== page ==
Their Final Hours: Ten Years After the Sago Mine Disaster - By Nick Mullins, The Thoughtful Coal Miner, January 3, 2017 - On this day ten years ago, thirteen men were still trapped following the explosion that rocked their mine over 28 hour before. Rescue efforts were in a state of disarray. The company, and many politicians, were busy doing damage control in front of the press to preserve their image.

From the “Things that Make You Go Hmmm” Department… - By staff, Coalition of Immokalee Workers, January 9, 2017 - T’ruah (The Rabbinic Call for Human Rights) calls on burger giant to publicly “reject designation as official burger of Neo Nazis”

How postal workers removed the Staples - By Jamie Partridge, Socialist Worker, January 10, 2017 - A three-year battle against the outsourcing of living-wage, union postal jobs to the low-wage, nonunion Staples ended January 5 when USPS management informed the APWU that the "approved shipper" program in Staples Office Supply stores will be shut down by the end of February 2017. The union-initiated boycott of Staples was called off.

In Canada, a move to protect data from Trump - By Sarah Tory, High Country News, January 10, 2017 - On a Saturday morning in December, Henry Warwick trudged through the slushy streets of Toronto, Canada, to attend an event at the University of Toronto’s towering Robarts Library. He took the elevator to a room on the fourth floor where 150 people— mostly IT specialists, hackers, scholars, and activists—had assembled for the auspiciously titled “Guerrilla Archiving Event: Saving Environmental Data From Trump.”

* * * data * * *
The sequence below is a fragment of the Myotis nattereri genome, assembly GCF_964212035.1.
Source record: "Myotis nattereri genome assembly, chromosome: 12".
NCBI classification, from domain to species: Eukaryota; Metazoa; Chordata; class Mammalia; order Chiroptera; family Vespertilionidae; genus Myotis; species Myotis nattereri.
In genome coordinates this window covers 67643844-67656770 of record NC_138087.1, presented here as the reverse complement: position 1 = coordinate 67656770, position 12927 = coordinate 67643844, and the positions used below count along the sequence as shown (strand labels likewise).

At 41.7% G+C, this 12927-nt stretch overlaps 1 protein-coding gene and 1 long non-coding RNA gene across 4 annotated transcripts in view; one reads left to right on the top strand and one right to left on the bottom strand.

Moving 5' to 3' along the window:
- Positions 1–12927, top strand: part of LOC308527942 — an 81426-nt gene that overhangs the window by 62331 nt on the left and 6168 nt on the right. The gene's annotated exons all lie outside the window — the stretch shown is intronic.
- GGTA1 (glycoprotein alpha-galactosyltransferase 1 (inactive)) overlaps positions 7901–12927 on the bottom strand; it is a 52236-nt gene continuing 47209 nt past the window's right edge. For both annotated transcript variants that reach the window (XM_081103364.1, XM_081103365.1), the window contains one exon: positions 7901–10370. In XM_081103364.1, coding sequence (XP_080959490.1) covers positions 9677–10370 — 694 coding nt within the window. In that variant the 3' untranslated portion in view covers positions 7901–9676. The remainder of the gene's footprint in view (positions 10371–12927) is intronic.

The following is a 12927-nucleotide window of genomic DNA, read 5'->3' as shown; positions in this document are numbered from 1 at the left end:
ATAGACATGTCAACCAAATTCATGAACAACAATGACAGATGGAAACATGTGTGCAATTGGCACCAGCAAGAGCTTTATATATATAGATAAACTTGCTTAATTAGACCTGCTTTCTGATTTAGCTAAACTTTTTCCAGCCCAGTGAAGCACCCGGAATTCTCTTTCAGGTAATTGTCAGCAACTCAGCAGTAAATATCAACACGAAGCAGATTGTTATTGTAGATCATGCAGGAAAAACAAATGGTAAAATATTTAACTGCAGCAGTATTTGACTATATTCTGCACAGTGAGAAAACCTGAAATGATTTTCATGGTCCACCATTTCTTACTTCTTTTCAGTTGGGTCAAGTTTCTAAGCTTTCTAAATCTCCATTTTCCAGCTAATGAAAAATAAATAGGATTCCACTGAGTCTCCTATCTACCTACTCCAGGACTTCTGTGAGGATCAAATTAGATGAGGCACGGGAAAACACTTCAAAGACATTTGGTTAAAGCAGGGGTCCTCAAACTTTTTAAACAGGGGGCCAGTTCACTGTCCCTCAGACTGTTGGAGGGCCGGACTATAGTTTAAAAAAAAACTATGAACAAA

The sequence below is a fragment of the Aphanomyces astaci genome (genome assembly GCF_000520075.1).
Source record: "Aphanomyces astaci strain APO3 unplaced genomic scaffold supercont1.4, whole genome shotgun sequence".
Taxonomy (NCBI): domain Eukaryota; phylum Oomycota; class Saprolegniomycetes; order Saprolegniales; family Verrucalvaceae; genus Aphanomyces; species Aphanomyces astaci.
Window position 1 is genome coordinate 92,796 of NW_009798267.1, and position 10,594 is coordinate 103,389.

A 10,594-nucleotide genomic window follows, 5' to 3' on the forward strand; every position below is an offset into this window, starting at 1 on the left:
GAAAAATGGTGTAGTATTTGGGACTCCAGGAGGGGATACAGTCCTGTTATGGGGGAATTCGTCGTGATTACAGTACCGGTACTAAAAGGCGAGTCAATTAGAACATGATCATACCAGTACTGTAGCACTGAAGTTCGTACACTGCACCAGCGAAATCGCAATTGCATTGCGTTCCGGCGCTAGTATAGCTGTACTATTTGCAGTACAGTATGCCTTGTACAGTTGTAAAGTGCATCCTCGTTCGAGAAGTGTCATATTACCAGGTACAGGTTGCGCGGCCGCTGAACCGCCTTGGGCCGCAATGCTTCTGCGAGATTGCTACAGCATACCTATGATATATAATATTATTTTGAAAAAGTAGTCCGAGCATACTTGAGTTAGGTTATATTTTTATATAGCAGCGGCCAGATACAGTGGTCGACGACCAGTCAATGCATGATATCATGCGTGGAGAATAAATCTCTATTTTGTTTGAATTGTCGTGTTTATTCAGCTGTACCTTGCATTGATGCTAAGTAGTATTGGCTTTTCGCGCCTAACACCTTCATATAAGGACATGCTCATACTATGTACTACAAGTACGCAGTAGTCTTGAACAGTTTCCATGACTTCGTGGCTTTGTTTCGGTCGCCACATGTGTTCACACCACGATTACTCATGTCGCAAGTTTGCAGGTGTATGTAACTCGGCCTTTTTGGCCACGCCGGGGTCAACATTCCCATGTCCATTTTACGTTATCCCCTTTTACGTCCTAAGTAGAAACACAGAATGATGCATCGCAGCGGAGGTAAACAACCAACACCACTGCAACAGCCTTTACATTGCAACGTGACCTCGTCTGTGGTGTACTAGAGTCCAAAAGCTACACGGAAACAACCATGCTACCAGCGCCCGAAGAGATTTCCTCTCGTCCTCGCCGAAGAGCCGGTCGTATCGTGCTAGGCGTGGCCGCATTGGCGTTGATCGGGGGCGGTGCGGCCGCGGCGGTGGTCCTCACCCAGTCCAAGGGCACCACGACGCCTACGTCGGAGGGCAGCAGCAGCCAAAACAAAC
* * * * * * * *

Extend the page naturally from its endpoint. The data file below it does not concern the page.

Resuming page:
Jarvis Tenure a Disaster for National Park Resources - By Kirsten Stade, Public Employees for Environmental Responsibility, January 11, 2017 - The vast trove of natural resources within our national park system is in far worse shape today than eight years ago, says Public Employees for Environmental Responsibility (PEER) which points to the turbulent tenure of National Park Service (NPS) Director Jonathan (Jon) Jarvis as the primary cause. After nearly eight often scandal-plagued years, Jarvis steps down today as the 18th NPS Director.

Lessons from the Republic Windows workers’ sit-in, eight years on - By Curtis Black, Chicago Reporter, January 5, 2017 - Eight years ago, Republic workers sat down, risked arrest, and forced big banks to come up with their severance pay.  They went on to reorganize their company as a workers cooperative.  It’s that kind of courageous and strategic confrontation with the status quo, focused on economic justice, that holds the best hope for progress in the age of Emanuel and Trump.

The long wait for work a terrifying, demoralizing slog - By Reid Southwick, Calgary Herald, December 26, 2016 - A stunning 60,000 Albertans — roughly the population of Airdrie — have been jobless for six months or more. They account for 2.5 per cent of the province’s labour force, the highest threshold in the country that Alberta shares with Newfoundland and Labrador.